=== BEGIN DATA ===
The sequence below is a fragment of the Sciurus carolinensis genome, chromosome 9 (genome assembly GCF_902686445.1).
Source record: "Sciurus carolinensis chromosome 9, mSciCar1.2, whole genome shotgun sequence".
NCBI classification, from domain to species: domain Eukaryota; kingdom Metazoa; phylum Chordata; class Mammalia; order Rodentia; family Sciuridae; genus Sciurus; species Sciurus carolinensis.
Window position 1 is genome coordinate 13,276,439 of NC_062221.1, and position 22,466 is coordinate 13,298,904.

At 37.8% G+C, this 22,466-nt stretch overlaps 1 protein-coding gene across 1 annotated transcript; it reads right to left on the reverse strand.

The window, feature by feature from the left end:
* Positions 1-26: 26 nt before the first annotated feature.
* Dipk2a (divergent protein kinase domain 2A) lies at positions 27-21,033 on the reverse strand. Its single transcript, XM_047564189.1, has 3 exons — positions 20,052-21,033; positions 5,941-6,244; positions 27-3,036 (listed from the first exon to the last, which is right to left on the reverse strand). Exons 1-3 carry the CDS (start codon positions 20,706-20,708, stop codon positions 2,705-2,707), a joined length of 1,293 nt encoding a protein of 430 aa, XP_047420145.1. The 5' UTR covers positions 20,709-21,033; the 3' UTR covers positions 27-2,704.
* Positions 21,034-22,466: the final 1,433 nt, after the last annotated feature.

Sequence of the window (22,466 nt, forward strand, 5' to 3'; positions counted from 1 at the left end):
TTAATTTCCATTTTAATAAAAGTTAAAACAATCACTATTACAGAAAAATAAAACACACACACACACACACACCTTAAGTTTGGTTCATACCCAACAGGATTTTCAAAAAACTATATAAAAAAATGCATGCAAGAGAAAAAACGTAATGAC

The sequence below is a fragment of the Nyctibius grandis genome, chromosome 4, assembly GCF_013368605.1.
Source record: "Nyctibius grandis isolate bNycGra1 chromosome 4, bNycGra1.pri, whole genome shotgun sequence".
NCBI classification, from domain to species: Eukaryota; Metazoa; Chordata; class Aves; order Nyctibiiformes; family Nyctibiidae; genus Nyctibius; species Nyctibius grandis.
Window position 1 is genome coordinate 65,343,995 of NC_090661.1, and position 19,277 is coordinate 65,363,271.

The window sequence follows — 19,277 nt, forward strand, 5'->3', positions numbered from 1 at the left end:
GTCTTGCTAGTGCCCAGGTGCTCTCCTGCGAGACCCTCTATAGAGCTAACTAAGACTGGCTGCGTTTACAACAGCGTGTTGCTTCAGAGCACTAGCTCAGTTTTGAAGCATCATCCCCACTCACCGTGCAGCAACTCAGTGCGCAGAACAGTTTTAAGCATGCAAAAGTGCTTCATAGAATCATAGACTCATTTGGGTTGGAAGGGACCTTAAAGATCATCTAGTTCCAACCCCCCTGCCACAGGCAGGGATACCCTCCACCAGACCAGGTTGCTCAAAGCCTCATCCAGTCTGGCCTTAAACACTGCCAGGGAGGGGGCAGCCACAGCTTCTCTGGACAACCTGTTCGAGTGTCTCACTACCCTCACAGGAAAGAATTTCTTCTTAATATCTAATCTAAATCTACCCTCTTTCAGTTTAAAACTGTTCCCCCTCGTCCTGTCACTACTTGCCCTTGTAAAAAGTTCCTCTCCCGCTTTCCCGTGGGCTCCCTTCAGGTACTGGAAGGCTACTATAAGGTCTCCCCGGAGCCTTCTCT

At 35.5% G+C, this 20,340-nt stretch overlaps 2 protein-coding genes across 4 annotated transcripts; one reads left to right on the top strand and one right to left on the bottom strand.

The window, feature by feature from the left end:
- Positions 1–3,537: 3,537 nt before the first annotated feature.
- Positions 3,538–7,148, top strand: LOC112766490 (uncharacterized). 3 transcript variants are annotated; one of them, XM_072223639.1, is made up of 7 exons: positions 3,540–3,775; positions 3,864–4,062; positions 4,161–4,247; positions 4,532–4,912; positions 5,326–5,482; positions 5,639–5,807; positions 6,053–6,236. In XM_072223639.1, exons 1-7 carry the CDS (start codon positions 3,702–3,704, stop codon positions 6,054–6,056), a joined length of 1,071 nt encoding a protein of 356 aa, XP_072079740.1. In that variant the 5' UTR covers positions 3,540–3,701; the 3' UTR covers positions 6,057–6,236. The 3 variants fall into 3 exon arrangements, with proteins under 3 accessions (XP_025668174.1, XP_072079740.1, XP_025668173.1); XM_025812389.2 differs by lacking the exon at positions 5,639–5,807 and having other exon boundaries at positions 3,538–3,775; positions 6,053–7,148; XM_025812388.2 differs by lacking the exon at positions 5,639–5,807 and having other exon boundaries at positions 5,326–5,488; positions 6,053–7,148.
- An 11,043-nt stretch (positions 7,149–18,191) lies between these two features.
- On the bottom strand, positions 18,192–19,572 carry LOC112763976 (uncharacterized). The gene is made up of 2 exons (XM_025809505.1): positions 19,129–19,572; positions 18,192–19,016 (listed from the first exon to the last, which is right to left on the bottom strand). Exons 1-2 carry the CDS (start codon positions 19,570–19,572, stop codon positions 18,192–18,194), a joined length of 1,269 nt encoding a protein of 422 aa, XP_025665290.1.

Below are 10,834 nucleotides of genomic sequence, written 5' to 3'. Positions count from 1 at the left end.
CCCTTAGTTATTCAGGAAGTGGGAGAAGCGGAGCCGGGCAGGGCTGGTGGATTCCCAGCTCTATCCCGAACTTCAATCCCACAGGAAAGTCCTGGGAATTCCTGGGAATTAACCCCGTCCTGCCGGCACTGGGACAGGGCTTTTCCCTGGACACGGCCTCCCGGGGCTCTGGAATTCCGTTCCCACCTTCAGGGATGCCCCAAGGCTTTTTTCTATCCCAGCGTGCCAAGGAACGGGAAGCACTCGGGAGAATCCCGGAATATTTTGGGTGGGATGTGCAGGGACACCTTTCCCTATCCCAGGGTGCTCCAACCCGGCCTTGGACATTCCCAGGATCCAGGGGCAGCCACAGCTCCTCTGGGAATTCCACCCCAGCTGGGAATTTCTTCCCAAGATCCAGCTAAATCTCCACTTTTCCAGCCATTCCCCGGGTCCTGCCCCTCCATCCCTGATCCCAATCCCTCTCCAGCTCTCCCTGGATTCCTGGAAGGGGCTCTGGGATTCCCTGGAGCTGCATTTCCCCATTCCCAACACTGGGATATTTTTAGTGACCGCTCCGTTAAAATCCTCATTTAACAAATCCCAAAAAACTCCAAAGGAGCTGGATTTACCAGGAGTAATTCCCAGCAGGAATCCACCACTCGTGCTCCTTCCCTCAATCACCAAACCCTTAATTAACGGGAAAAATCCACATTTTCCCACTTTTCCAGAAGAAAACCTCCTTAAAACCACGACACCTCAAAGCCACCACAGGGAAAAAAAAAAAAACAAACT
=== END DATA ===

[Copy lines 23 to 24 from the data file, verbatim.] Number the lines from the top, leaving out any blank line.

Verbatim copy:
- On the bottom strand, positions 18,192–19,572 carry LOC112763976 (uncharacterized). The gene is made up of 2 exons (XM_025809505.1): positions 19,129–19,572; positions 18,192–19,016 (listed from the first exon to the last, which is right to left on the bottom strand). Exons 1-2 carry the CDS (start codon positions 19,570–19,572, stop codon positions 18,192–18,194), a joined length of 1,269 nt encoding a protein of 422 aa, XP_025665290.1.

Below are 10,834 nucleotides of genomic sequence, written 5' to 3'. Positions count from 1 at the left end.